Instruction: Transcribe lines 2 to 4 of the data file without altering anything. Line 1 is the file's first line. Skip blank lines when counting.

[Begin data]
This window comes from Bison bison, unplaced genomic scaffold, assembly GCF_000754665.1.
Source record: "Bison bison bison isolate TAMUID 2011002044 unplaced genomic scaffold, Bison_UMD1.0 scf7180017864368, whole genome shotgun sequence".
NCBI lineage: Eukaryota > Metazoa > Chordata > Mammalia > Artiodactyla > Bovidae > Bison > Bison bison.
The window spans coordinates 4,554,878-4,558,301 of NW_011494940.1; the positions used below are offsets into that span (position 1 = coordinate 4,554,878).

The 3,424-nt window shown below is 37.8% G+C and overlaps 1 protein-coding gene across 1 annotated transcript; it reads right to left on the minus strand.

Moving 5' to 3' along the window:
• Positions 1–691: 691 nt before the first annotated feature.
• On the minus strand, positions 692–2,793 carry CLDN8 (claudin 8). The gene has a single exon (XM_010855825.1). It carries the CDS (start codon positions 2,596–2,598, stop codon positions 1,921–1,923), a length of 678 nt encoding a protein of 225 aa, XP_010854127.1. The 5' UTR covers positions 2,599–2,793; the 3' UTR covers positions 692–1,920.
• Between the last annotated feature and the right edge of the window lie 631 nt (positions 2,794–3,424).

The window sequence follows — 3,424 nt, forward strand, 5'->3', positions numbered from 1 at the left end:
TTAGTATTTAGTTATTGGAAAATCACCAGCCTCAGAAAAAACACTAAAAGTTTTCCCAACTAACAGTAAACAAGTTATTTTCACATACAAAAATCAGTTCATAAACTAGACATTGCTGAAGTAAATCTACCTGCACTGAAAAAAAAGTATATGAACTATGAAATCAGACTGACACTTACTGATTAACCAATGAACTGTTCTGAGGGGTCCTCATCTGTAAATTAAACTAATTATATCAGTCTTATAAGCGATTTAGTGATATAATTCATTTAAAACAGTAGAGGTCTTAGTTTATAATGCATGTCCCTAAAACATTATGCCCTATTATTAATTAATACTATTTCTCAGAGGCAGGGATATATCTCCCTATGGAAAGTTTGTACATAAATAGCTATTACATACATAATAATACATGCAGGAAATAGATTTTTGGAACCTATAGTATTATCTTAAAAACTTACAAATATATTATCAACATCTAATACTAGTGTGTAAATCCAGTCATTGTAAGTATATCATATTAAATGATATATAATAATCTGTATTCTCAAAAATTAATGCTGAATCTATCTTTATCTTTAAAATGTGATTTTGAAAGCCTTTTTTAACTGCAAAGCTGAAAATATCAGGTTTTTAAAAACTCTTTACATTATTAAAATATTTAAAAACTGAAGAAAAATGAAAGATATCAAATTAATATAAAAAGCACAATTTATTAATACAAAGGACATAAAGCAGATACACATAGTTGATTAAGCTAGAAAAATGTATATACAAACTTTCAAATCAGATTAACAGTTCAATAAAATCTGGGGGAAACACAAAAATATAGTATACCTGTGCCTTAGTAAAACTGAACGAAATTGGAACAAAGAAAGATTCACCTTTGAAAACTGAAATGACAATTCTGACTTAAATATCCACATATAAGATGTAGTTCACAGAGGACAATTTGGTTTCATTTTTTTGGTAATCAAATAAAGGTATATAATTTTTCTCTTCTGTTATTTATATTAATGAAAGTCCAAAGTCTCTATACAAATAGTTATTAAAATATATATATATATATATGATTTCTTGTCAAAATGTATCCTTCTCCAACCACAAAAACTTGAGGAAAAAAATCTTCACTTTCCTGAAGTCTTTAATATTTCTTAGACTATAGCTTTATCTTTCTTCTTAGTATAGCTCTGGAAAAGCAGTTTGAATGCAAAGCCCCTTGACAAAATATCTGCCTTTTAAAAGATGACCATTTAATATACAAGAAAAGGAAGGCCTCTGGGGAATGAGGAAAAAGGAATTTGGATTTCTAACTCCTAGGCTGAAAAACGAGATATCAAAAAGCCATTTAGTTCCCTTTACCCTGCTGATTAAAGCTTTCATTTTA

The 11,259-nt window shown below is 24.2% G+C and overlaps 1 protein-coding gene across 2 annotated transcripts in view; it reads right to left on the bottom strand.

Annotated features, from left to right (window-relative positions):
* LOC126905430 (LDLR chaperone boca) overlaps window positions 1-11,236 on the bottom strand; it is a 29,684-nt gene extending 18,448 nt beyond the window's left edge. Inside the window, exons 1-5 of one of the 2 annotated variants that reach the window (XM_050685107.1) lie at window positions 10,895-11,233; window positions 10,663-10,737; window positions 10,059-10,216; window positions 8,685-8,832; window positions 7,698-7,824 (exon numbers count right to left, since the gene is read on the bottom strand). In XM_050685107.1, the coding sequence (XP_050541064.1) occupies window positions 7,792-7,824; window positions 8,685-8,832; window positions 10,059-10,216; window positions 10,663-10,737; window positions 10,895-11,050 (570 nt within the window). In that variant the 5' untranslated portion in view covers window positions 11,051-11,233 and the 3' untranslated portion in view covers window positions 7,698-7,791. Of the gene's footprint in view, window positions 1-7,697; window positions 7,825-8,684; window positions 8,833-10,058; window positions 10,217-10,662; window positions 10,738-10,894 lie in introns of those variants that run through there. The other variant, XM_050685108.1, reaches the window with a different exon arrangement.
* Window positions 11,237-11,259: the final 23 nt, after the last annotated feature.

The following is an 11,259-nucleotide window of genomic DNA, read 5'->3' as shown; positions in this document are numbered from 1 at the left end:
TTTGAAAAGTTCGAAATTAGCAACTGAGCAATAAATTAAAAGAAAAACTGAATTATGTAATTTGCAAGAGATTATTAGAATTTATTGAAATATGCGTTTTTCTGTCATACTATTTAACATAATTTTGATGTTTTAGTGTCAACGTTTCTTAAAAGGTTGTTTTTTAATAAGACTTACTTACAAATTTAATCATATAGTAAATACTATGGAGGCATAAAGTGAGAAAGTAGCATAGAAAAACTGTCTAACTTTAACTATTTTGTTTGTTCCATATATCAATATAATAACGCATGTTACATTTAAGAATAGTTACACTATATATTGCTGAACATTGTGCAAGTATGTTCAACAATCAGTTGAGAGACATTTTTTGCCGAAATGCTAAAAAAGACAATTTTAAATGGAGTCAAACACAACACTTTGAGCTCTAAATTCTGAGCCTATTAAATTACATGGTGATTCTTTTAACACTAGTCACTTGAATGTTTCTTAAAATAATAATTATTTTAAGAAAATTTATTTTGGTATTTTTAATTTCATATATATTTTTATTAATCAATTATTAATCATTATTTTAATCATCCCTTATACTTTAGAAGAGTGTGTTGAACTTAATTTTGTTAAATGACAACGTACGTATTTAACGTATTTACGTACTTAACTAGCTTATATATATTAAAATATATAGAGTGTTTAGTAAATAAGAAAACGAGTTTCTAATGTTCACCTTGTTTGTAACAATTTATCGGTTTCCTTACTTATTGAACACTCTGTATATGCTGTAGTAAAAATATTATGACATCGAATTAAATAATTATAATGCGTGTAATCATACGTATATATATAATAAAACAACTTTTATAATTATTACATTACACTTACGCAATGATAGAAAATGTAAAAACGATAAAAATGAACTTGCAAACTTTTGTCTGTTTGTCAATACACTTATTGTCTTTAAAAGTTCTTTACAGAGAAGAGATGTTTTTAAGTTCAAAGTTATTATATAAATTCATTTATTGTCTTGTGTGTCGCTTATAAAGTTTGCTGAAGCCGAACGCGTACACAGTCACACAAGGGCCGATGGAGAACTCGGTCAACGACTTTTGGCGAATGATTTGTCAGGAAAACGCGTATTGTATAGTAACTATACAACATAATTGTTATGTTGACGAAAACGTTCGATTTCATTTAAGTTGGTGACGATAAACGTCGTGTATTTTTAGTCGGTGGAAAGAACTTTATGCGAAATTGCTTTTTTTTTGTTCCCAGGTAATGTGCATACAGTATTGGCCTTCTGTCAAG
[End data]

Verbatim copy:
Source record: "Bison bison bison isolate TAMUID 2011002044 unplaced genomic scaffold, Bison_UMD1.0 scf7180017864368, whole genome shotgun sequence".
NCBI lineage: Eukaryota > Metazoa > Chordata > Mammalia > Artiodactyla > Bovidae > Bison > Bison bison.
The window spans coordinates 4,554,878-4,558,301 of NW_011494940.1; the positions used below are offsets into that span (position 1 = coordinate 4,554,878).